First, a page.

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Hotelier sees a very different Zimbabwe this time next year, writes Andrew Molefe

By unknown | Nov 02, 2007 | COMMENTS [ 0 ]

Dave Bunyard either knows something we don't or he's simply naive.

Dave Bunyard either knows something we don't or he's simply naive.

The gospel according to him is that come this time next year, Zimbabwe will be a different kettle of fish from the wasteland it is today.

Talk is cheap, but Bunyard and his company, Zimbabwe Sun Limited are backing their unwavering beliefs in that blighted country with hard, cold cash.

The general-manager of marketing of this dominant Zimbabwean hotel chain - it owns 13 hotels in Zimbabwe which employ some 1800 people - said he and his company were excited

The chain has also built or acquired hotels in Nigeria, Equatorial Guinea, Tanzania, South Africa (The Grace) and have set their eyes on neighbouring Botswana.

"The situation can only improve," he told me over coffee at the recently-revamped The Grace boutique hotel in Rosebank, Johannesburg.

"At the Zimbabwean Sun group we want to position ourselves so that we are ready when international tourists start pouring into the country again," he said.

After Mugabe seized white-owned farms in a massive, controversial land grab in 2003, tourism to Zimbabwe dwindled .

Today, a little more than 60percent of hotel guests are locals with a fair share of visitors from neighbouring countries like South Africa, Botswana, Zambia and Mozambique.

Bunyard, unlike any other white man I have come across, believes that at some stage land redistribution was inevitable and that white dominance of farms was unsustainable.

You don't have to be a battle-weary journo to know that. No board member of a large concern would want to be critical of a regime on whose empire his welfare rests.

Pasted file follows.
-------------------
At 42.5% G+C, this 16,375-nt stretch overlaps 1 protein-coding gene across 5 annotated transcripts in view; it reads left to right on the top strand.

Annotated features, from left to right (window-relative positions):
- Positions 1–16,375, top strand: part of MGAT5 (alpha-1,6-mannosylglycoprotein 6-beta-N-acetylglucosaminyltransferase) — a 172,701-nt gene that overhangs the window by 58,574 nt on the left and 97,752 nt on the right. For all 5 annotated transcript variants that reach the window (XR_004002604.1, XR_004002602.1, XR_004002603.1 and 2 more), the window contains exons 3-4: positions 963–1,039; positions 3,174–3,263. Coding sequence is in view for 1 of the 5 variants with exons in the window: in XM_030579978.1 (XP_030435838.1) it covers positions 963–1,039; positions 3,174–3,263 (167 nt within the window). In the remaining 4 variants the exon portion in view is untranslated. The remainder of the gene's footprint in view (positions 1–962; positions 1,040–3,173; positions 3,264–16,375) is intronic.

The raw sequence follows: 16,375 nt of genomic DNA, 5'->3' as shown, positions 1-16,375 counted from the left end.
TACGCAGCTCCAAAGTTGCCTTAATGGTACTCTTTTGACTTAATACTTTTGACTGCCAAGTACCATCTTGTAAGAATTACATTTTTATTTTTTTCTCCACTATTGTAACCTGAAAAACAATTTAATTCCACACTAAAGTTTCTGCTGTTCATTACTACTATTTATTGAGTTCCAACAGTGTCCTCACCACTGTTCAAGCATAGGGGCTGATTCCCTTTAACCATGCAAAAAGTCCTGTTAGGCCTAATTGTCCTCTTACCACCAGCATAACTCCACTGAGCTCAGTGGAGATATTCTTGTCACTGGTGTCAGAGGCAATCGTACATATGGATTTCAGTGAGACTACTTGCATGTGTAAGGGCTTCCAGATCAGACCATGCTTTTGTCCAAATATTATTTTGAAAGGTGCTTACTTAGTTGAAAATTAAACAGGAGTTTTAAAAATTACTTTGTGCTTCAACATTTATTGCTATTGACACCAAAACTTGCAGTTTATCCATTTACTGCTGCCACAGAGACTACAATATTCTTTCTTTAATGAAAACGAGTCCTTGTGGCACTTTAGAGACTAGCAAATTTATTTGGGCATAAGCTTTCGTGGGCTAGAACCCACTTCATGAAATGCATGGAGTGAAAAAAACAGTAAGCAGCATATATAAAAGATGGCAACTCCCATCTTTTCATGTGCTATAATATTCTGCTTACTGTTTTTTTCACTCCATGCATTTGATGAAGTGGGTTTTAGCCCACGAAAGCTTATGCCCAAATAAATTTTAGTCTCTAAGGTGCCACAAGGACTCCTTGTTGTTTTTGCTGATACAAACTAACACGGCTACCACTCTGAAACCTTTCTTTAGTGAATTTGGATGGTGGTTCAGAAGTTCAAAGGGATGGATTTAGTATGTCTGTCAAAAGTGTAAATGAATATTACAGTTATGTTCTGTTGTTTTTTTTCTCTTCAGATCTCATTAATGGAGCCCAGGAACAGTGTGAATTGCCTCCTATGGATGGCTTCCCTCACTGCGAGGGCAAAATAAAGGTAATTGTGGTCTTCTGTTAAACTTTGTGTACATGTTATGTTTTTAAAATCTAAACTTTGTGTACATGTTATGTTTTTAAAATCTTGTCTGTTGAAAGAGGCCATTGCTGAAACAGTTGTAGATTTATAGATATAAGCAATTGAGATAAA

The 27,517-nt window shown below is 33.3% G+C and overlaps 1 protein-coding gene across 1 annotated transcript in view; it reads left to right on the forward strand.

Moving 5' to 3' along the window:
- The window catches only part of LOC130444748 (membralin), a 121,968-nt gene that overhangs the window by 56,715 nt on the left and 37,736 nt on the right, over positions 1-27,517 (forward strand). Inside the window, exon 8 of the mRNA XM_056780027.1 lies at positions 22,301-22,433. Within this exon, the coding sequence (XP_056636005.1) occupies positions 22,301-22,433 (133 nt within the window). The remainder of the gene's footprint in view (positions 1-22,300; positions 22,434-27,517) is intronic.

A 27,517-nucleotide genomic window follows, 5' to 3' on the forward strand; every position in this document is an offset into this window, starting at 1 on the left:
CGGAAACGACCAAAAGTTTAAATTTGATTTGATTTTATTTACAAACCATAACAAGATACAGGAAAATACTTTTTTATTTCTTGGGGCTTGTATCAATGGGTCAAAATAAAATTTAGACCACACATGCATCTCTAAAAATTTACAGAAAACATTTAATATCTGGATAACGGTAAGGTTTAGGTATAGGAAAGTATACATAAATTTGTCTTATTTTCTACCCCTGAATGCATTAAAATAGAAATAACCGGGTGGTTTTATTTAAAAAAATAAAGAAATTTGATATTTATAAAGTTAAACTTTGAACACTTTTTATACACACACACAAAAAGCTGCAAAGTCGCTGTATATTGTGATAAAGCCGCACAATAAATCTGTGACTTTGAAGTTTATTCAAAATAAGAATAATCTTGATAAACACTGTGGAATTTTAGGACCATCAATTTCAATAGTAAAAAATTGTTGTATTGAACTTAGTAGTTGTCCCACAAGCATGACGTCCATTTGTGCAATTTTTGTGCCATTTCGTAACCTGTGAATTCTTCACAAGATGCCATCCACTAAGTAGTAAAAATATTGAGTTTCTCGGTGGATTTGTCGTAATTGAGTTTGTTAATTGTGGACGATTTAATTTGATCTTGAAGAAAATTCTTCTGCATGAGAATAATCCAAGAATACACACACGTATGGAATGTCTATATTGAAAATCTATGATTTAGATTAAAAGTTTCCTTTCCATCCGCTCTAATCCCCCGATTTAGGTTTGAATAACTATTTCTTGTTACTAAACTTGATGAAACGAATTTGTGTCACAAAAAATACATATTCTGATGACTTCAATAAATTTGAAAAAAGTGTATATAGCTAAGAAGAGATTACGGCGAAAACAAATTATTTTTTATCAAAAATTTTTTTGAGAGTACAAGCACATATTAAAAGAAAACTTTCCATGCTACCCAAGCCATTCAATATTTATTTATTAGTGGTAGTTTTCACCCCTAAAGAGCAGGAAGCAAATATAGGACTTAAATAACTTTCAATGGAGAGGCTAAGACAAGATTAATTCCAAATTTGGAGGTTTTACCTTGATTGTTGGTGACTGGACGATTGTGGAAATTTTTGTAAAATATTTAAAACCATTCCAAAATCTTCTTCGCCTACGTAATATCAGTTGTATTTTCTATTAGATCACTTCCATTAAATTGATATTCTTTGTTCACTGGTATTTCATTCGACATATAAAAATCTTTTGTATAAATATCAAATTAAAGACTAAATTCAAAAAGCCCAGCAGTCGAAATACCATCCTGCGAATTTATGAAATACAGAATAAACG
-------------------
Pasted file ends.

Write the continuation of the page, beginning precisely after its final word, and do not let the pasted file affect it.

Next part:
Bunyard is no different. For starters, his PR company requested that I asked no fat political questions.

As we sat down at The Grace, he told me: "I'm no politician.

"I'm a hotelier with a great hope for the future of my country".

He was, of course, born in Zimbabwe. He hadn't experienced the brutal and sometimes murderous uprooting of the people of his forefathers.

"You could say I'm a city boy. I was born, went to school and grew up in Harare".

But PR or not, you can't but be amazed at this eternal optimist.

The Zimbabwe Sun's flagship hotels, the Victoria Falls Holiday Inn and the Harare Holiday Inn are big cash cows.

A few months earlier I spent 10 days at the Harare Holiday Inn and was not impressed. Far from that. Food was bad and sparse. Every other bottle of beer had some foreign bodies floating inside.

Of course, you can't blame the hotel for that. It simply supplies its guests with what the local breweries dish out.

But that is a sure sign of how low that beautiful country has sunk.

Quality control institutions have either closed shop or their best people have migrated to better climes. The workforce is demotivated.

Who wouldn't be when the most you could expect is less than R400 a month?

Sad, sad little country.

But Bunyard believes things will eventually turn out for the better.

Hope is a rare commodity in that part of the world.

But his hope is infectious. It rubs off on you.

As many multinationals, including many South African companies cut their losses and pull out of Zimbabwe, he is looking at building more hotels and golf estates.

With sanctions pushing Zimbabwe to the edge of an economic collapse and worker salaries being slashed, Bunyard and his people increased pay of their workforce by 150percent this year alone.

"We apply the basic principles of hoteling," he told me. "An underpaid worker creates an unhappy guest."

The hotel chain also helps its workers with school fees and contributes hugely from its social responsibility programme.

I was an unhappy guest at one of his hotels, mainly because of the pedestrian grub and bad customer service.

But he assures me that next time I'm in the land of Monomotapa, things will be hunky-dory.

Next time I cross the Limpopo River and venture into that wonderful and ancient country, I will get my favourite sirloin steak, spare ribs or leg of lamb.

That is if I take Bunyard on his word.

How they plan to achieve that in a land where farms are wastelands and hard foreign currency is as scarce as chicken teeth, does not need one to be a rocket scientist, according to Bunyard.

Next year this time I hope to be back in Zimbabwe and also hope to enjoy a home-grown piece of quality steak and good home-made cheese.

I'm taking you on your word, Dave. And good-luck with your country.


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